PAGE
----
- Former Obama adviser David Plouffe joins Uber
- Sunburn for 8/20 – A morning read of what’s hot in Florida politics
- California environmentalist shakes up Florida governor’s race
- Tampa Bay Times offers nickel-dick correction to King Ranch story
- WFLA poll: Rick Scott 44%, Charlie Crist 41%
- Obamacare losing its punch as a political tool for Republicans
Five-plus Takeaways from Tallahassee – the 'don't just Boo Rick Scott' edition
With Tampa’s municipal elections finally over, I returned to Tallahassee this week for the first time in a month. There is not much left of the hope or enthusiasm which was ever present just two months ago. An imperial Governor ‘doth bestride the narrow world like a Colossus, and we petty men walk under his huge legs and peep about to find ourselves dishonorable graves.’
Just consider all of what has occurred/been enacted since the Legislature plunged into Session:
- An inanewinding-down of the public-school system;
- AMedicaid coup that will benefit the governor’s business interests;
- Mandatory drug testing that also will likely benefit the governor’s business interests,assuming it’s not ruled unconstitutional;
- The governor going against law-enforcement officers to ban a database thatprevents drug fraud;
- Said governorprofessing his undying love of Wal-Mart, again and again and again;
No wonder I haven’t been to town in a while. Then again, as a summary in Mother Jones describes, this week may have been the worst of them all as the Legislature attempts to:
1) Hike up the cost of state education! College tuitionwill likely rise 15 percent next year (again), the maximum permitted by law. But reducing access to public colleges for the worst-off students may not be enough to kill off the state’s deficit woes, so other steps will need to be taken, like:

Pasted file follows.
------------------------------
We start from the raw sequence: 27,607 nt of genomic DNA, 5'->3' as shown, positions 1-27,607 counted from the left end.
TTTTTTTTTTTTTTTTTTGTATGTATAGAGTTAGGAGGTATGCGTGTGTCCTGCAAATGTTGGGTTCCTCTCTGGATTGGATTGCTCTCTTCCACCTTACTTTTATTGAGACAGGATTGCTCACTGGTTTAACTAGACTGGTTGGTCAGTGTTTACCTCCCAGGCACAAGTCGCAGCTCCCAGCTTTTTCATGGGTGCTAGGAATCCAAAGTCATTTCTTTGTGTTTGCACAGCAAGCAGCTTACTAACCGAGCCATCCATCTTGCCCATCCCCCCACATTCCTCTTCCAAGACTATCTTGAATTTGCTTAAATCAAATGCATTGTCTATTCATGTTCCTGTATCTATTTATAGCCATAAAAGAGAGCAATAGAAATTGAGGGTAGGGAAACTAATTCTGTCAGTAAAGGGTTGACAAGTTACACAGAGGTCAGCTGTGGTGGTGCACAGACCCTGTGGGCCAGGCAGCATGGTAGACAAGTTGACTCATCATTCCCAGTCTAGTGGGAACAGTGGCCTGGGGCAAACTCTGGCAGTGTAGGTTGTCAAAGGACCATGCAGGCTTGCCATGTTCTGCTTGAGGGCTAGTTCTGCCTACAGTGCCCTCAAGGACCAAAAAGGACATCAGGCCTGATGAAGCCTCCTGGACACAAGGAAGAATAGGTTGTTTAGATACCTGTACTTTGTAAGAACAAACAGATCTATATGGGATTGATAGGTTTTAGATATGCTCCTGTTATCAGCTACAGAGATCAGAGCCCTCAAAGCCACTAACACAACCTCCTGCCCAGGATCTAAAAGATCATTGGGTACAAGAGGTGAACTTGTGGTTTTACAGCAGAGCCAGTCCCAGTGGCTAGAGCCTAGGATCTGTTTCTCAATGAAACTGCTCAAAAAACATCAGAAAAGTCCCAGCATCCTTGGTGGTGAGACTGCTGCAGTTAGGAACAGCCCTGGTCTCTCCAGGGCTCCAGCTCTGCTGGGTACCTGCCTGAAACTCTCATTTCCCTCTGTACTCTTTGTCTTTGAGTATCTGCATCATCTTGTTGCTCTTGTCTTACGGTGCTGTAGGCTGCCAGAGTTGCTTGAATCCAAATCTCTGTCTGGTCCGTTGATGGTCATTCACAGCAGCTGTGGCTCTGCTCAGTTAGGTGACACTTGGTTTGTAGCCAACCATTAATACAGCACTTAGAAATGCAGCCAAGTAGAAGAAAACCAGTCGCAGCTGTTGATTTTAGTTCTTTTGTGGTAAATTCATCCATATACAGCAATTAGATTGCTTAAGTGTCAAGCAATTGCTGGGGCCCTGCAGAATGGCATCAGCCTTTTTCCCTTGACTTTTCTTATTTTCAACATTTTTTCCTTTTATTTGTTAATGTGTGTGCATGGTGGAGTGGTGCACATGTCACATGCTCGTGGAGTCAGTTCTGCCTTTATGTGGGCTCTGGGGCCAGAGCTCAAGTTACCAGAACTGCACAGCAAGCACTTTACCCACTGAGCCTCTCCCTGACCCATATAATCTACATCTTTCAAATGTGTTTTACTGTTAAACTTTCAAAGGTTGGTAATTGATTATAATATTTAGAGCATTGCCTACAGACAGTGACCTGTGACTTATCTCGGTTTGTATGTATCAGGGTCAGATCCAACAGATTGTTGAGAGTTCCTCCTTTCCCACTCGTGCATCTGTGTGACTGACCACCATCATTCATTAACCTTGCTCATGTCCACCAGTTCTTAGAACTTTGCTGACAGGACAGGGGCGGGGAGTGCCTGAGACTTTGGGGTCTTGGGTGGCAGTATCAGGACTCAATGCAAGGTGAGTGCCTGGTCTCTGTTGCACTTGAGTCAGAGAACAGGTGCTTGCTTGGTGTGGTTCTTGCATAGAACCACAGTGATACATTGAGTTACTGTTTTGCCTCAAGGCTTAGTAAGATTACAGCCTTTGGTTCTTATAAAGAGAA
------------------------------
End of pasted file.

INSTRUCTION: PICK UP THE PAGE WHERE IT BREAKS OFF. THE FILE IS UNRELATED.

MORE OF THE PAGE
2)Killing off tenure for college professors! It took all of a few minutes Tuesday for a state House committee to approve a measure that would force all professors into one-year renewable contracts and leave them vulnerable to firing for “poor performance,”however that’s defined.
3) Privatize the jails?specially in blue counties! On a straight 15-8 party line, the House appropriations committee approved language to turn all of the Broward and Miami-Dade County jails over to private firms. Hopefully, they can be filled with freshly convicted felons before the next election, amirite?
4) Make evictions of tenants easier in Miami-Dade, which is ground zero for the mortgage bust…as well as a Democratic bastion where it’s much harder to vote when you don’t have a place of residence. (Maybe they can ship transients to those newly privatized jails.) Even law enforcement was against this one. But hey, they’re unionized public employees!Who can trust ‘em?
5) Speed along a “Deregulation of Professions” bill, which would get rid of the state’s agencies for licensing and regulating
“yacht & ship brokers, auctioneers, talent agencies, athlete agents, persons practicing hair braiding, hair wrapping, or body wrapping, interior designers, professional fundraising consultants & solicitors, water vending machines & operators, health studios, ballroom dance studios, commercial telephone sellers & salespersons, movers & moving brokers, certain outdoor theaters, certain business opportunities, motor vehicle repair shops, sellers of travel, contracts with sales representatives involving commissions, & television picture tubes…”
How much will this triumph of deregulation save state taxpayers?It will save them negative $6 million, and negative 100 jobs.
And its only April 3. We still have a month left to go before the Legislature leaves town.